The byline of book two – “Exploring the New Normal” – presses you to grasp that the revolution is really happening right now big time in all 50 States and at least Canada’s four largest provinces. What’s more, Roadtrip adds the credibility of the victories, struggles, and learning curves of nearly 100 churches of all sizes and many denominations as they are navigating the rivers of multi-site ministry. Each chapter begins with your tour bus pulling into the parking lot of a different church in a different State. There you’ll meet a unique pastoral team and people who are doing multi-site in a new variation you hadn’t imagined. Added in each chapter are the stories of a mix of 5-10 more churches which are using nearly the same special approach.
What can you expect to learn on this national roadtrip of adventure with God?
- How does a pastor and church get “multi-site” into their genes?
- What are the keys to selecting the right location for a new campus?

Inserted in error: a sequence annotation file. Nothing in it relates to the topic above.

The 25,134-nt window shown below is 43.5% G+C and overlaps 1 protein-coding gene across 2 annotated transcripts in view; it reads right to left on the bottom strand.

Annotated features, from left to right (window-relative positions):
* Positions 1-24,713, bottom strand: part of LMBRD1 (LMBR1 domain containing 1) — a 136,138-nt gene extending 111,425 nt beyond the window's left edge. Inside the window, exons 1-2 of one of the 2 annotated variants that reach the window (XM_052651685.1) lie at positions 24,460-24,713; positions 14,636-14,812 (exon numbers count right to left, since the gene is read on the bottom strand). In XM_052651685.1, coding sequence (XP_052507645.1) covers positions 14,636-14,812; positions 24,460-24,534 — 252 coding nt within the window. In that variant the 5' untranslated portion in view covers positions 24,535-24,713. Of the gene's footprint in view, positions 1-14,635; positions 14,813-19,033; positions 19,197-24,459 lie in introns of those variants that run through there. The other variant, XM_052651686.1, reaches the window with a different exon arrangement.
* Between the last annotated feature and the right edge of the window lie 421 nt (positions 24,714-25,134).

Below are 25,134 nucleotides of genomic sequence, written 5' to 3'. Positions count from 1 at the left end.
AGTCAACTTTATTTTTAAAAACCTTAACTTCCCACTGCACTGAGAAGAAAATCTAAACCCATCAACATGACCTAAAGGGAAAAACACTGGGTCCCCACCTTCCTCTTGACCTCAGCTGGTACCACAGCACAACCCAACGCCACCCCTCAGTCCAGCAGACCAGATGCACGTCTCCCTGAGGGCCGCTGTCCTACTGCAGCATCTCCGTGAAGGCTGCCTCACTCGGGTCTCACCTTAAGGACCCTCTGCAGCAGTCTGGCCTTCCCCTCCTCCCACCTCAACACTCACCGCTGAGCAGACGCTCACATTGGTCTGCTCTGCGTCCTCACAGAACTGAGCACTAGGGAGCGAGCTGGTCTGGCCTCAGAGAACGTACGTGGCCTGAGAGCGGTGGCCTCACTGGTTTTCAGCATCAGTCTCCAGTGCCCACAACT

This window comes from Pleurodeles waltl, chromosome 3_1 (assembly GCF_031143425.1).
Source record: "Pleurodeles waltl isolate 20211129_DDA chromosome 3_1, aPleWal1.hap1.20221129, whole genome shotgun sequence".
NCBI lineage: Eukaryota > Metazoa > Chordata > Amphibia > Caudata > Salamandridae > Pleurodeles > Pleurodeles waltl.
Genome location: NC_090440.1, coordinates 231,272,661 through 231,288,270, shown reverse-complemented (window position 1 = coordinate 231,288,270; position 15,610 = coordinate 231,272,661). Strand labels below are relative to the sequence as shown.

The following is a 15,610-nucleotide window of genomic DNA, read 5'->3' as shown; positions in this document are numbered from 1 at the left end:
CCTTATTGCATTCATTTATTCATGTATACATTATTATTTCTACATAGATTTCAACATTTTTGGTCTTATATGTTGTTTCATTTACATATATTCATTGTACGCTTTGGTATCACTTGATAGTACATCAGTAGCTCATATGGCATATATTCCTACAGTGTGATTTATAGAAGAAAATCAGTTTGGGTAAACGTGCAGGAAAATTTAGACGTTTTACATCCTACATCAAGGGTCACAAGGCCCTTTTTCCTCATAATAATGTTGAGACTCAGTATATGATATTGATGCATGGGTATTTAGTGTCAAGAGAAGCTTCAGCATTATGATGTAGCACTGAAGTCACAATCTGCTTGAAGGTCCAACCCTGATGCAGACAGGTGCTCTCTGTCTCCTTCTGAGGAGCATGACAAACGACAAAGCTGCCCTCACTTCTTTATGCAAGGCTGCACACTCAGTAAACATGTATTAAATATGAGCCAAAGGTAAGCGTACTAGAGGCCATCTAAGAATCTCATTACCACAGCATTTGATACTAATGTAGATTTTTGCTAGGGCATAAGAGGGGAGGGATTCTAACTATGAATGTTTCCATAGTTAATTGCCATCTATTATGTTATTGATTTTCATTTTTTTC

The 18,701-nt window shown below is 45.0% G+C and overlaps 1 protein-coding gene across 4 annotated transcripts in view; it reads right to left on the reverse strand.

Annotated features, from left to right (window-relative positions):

- What differences should you expect between locations?
- Are online campuses really churches? How do you pastor and develop them?
- How do you balance budget constraints and technical demands?
- Critical keys to morphing and reorganizing constructively.
- How to partner and expand missions through sites in other countries.
- Managing the shift of roles between a primary teaching pastor hundreds or thousands of miles away and the local campus pastor and team.
- The church plant verses the campus launch – “either or” or “both and”.
- Developing an effective strategy for growing biblical leaders.
- Great appendices: Resources… Job Descriptions… Roadkill?
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I would love to hear from you. Here are a few questions to chew on:
- If you are intrigued with MSC, what’s your biggest wonderment?
- Along with your present ministry victories, what’s the biggest challenge you’ve got right now?
- Do you need some help in reaching your goals? Do you know how to find it?